Baskets of Bread

Thursday, November 24th, 2005
Many years ago, my wife put together this display for our home. Five loaves of bread and two fishes in a simple basket. Her purpose was to create a powerful visual reminder of how God provides for our needs in the same way that He did when he multiplied the loaves and fishes to feed the crowds.

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- Loaves and Fishes.jpg

It's so easy for us to fall into a cycle of thinking about what we do not have, yet we are richly blessed. We have a father that loves us, cares for us, and will never abandon us. Our heavenly Father loves us so much that he has provided for all of our needs, even to the point of extreme sacrifice just so that we would not miss out on the most important aspect of life. It's easy, however, to get distracted from what we really need and think about what we do not have or what we want. Specifically there are times when we may think that we do not have enough ___ [fill in the blank; money, house, things, faith; hope; love, etc.] yet God provides abundantly, according to our need.

In my own life, I have seen extraordinary examples of God's provision in many areas of my life. I was able to share some of these examples today. This Thanksgiving, I was unable to be with my family; however, some friends from church invited me to join their celebration of thanks. After the meal, we met in the living room to share what we were thankful for. Once we got past the tangible things that we are thankful for, we talked about some of the intangibles: relationships, spiritual growth, family, salvation, peace, joy, and love. In other words, we were able to leave the realm of stuff (things) and focus on what I believe are the more important things in life.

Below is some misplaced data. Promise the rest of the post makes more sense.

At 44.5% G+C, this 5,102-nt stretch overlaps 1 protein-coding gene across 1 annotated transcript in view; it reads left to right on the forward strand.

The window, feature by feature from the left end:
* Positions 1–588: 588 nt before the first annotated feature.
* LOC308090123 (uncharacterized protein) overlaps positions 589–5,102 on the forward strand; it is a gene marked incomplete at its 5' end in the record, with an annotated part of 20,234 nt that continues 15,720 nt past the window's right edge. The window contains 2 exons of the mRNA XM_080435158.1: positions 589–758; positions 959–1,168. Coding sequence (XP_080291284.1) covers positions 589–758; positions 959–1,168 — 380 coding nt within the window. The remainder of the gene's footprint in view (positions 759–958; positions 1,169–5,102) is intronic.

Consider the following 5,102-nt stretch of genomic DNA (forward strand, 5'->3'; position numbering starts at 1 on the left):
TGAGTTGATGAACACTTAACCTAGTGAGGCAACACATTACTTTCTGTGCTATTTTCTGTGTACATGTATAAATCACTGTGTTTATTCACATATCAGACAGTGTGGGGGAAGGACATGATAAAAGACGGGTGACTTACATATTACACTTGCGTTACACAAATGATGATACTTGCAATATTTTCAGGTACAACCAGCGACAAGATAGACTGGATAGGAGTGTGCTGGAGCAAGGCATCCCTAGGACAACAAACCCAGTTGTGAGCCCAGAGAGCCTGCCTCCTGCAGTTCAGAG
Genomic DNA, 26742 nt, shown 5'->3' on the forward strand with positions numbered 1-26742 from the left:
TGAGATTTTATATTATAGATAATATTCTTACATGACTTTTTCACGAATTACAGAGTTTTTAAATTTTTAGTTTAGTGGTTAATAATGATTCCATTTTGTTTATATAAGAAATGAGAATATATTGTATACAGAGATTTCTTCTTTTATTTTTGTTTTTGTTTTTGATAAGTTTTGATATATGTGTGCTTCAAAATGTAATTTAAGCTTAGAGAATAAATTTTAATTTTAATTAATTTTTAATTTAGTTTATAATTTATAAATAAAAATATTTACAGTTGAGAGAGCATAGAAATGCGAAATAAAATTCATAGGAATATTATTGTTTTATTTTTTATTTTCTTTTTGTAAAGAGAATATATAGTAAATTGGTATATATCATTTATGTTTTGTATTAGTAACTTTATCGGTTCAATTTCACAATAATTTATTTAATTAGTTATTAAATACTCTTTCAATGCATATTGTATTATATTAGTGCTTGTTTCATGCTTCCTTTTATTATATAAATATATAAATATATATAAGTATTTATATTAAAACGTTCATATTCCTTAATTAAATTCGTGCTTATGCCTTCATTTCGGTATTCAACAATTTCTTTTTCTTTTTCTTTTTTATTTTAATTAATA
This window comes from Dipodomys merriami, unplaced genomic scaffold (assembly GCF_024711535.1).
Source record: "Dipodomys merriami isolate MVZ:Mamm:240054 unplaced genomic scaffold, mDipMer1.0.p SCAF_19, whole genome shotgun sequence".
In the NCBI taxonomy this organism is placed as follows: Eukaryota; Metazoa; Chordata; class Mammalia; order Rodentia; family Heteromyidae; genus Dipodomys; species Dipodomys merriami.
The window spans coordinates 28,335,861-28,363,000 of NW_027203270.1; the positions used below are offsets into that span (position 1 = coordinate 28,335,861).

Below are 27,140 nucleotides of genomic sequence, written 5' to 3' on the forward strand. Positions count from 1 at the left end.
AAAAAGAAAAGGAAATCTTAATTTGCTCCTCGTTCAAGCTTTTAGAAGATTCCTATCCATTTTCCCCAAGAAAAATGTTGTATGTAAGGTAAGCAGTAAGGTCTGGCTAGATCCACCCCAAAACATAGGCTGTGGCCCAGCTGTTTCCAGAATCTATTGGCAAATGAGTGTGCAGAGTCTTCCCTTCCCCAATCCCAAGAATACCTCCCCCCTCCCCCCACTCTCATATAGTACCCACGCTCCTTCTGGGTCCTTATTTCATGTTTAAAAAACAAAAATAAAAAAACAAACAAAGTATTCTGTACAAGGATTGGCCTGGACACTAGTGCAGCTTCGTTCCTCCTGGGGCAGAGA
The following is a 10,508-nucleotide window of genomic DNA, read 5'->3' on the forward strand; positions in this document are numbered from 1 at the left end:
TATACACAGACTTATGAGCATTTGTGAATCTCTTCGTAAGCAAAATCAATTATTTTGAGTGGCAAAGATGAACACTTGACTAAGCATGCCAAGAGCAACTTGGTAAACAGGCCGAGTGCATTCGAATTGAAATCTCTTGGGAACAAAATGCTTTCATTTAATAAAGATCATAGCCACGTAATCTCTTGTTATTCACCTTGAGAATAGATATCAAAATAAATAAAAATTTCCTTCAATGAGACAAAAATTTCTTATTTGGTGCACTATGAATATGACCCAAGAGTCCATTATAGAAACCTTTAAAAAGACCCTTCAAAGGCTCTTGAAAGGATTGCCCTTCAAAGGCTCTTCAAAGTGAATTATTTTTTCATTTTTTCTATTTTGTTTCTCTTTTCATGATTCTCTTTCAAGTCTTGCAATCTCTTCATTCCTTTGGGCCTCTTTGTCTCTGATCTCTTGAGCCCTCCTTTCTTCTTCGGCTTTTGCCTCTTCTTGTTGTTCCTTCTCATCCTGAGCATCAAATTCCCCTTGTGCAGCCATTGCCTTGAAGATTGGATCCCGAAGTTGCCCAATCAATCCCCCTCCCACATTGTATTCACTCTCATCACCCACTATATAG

My family and I have experienced many blessings since my mother-in-law's stroke. Many people have reached out to our family in acts of kindness or in prayer. We've had many physical and financial needs during this time and all of them have been met, even when I did not see it, understand it, or know about it. Through what could easily be a terrifying and discouraging time, we've enjoyed an unreasonable sense of peace. That does not mean things are easy - they are not - but we know that we are not alone. In other words, our basket is full, and we know that it's not only because of our own doing. I know that the peace and blessings we've experienced all come from God, our heavenly Father - not because of anything I've done, but because of His goodness and kindness toward us. I am truly grateful. The challenge, for me,  is to remember this on a daily basis and not just on a holiday set aside for this purpose.

A attitude of thanksgiving reveals our character.

As we reflect on this past year, we have so much to be thankful for that it's not possible to adequately describe this in one blog entry or even in one day set aside for this purpose. Ronald Reagan, in his 1986 thanksgiving day proclamation, wrote:
Perhaps no custom reveals our character as a Nation so clearly as our celebration of Thanksgiving Day. Rooted deeply in our Judeo-Christian heritage, the practice of offering thanksgiving underscores our unshakable belief in God as the foundation of our Nation and our firm reliance upon Him from Whom all blessings flow. Both as individuals and as a people, we join with the Psalmist in song and praise: "Give thanks unto the Lord, for He is good."
Thanksgiving is the recognition that God is good and that He is the source of all blessings.

I believe that thanksgiving should be the continuous response of a grateful heart to a Holy and loving God and I commit this year to further developing a grateful heart.

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